I recently had a chance to check out part ofÂ BelieveInnâ€™s “Out of Towners” lineup, their current show, Ferris Bueller, featuring work from Porous Walker, with Gabe Levinson and Timothy Pigott. Ferris Buellerâ€™s Day Off was, coincidentally, the first (and probably the last) film I ever enjoyed on LaserDisc.
San Franciscoâ€“based Porous Walker said that he wantedÂ to bring to life parts of the film â€œthat were never seen.â€ When I asked him why this film in particular, he said “Because it’s a great film, that’s all, simple. Â And because I knew Camerons house was going on the market so I hoped the two could somehow mesh and help promote.” Artists with heart, that is what I like to see.
The BelieveInn space is the lower half of a house set back from the street. Three of the walls (and the ceiling) of the tiny immaculate front room was filled with Walkerâ€™s drawings, which are pretty damn funny caricatures of naked women with sagging breasts and hair clips, and naked men with either very large, or very small, penises. Clean in form and raunchy in content, the illustrations are like the jokes that come right after fart jokes but before you find your dads Playboy. And who doesn’t think about the cashiers at Trader Joe’s without their clothes on, really?
Gabe Levinson and Timothy Pigottâ€™s work was orderly installed on one wall, adding a nice grid counterbalance to the rest of the room. Pigott’s portraits of “Characters Not in the Movie”, consisted of head shot sketches of dweeby men referencing different details of the film. Levinson’s piece, “Dudes Thinking About Dudes”, were depictions of just that, kind of a one liner homo joke framed in construction paper.
Overall, the show feels like an articulate, very naughty boy’s bedroom, and can pretty much be summed up in Levinson’s paper plane installation instructions: 1) Tear out a page 2)Make a paper airplane 3)Aim it at someone’s head 4) Don’t apologize.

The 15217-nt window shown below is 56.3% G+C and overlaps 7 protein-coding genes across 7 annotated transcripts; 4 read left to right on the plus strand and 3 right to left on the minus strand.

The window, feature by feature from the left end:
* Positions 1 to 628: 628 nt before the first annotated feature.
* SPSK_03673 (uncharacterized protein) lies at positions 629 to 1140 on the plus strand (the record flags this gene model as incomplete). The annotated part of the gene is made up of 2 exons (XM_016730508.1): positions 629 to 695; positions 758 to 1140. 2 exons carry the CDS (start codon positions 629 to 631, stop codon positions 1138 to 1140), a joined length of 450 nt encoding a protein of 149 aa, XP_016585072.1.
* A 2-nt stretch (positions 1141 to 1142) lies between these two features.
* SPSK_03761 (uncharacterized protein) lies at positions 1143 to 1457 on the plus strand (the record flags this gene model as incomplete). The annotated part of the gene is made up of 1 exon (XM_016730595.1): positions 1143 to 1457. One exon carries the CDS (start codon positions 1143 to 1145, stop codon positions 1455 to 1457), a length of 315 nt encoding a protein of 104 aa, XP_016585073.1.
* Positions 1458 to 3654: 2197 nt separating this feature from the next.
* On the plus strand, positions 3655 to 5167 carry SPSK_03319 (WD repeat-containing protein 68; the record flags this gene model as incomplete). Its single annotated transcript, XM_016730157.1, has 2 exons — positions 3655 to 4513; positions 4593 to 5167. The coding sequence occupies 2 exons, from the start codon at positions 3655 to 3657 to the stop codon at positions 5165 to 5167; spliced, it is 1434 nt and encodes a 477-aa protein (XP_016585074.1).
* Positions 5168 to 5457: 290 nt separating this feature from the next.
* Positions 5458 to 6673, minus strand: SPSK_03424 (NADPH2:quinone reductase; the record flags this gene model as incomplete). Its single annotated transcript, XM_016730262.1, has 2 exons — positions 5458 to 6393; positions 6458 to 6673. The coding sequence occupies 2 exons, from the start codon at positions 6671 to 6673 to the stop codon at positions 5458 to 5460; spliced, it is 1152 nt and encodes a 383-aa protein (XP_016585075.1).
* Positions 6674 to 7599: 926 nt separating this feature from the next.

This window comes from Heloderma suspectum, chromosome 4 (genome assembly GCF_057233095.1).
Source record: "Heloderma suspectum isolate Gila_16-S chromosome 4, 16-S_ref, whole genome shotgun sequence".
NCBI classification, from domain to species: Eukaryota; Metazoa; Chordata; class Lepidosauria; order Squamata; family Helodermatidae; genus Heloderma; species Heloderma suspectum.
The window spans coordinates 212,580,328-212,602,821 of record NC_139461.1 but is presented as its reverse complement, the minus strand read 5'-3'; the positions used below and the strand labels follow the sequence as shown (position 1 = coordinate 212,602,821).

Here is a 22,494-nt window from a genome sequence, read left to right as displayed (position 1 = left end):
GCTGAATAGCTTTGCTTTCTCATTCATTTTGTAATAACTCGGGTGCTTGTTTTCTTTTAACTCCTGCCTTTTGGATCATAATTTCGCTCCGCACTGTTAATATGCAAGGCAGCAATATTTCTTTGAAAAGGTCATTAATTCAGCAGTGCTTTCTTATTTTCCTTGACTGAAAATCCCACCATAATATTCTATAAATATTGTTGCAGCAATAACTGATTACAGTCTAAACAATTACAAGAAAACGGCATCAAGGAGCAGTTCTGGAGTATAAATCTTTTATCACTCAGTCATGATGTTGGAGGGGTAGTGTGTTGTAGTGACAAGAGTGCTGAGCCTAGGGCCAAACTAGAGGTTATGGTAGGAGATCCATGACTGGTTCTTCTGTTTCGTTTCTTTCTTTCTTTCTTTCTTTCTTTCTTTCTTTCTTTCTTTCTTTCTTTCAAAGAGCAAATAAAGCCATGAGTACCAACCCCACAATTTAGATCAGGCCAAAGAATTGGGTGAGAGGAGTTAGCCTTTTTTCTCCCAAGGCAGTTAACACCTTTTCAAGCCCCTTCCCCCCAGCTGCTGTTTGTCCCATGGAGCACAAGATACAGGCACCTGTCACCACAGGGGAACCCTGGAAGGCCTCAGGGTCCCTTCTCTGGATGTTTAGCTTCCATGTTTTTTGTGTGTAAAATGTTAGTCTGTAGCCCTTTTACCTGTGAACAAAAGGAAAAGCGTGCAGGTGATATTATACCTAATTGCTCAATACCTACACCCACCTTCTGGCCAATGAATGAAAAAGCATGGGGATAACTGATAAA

I missed the opening of this show, but I’m planning on catching the closing on June 21st from 1-4 pm.
If you ever wondered when Bad at Sports really started it was not in 2005. In reality it was in 1896 Richard’s GG Grandfather Josiah Holland and Duncan’s GG Grandfather Cyrus MacKenzie meet at a bar in St. Louis, MO both having tried to get the postal digits of a young barmaid. Both having struck out and blaming each other for the result the grudge that has lasted the centuries began.
Over 100 years later it has come to a head again. This time over the use of the word webby and interweb but this time only one can survive.
Who will win, vote this weekend and see.
Oh also that barmaid that won the hearts but not hand of our two hosts? Turns out she was the GG Grandmother of Christopher Hudgens, one Temperance Hudgens. Kaveh Soofi was the photographer who captured this epic moment in Art grudge history.
First, Duncan sleepily laments about Richard waking him up at 1 in the afternoon, as this is “early” in McKenzie.
Next: FIGHT NIGHT IS ON PEOPLE!!!! Start training now. Bad at Sports calls dibs on Tony Fitzpatrick to be our collective trainer, you can’t have him.
THEN the main event: This week Anna Kunz drops in to aid Duncan in interviewing Ivan Brunetti about his works (Misery Loves Comedy, Haw, Schizo…) and the collections that he has been publishing with Yale University Press (An Anthology of Graphic Fiction, Cartoons, and True Stories:Volume 1 and 2.)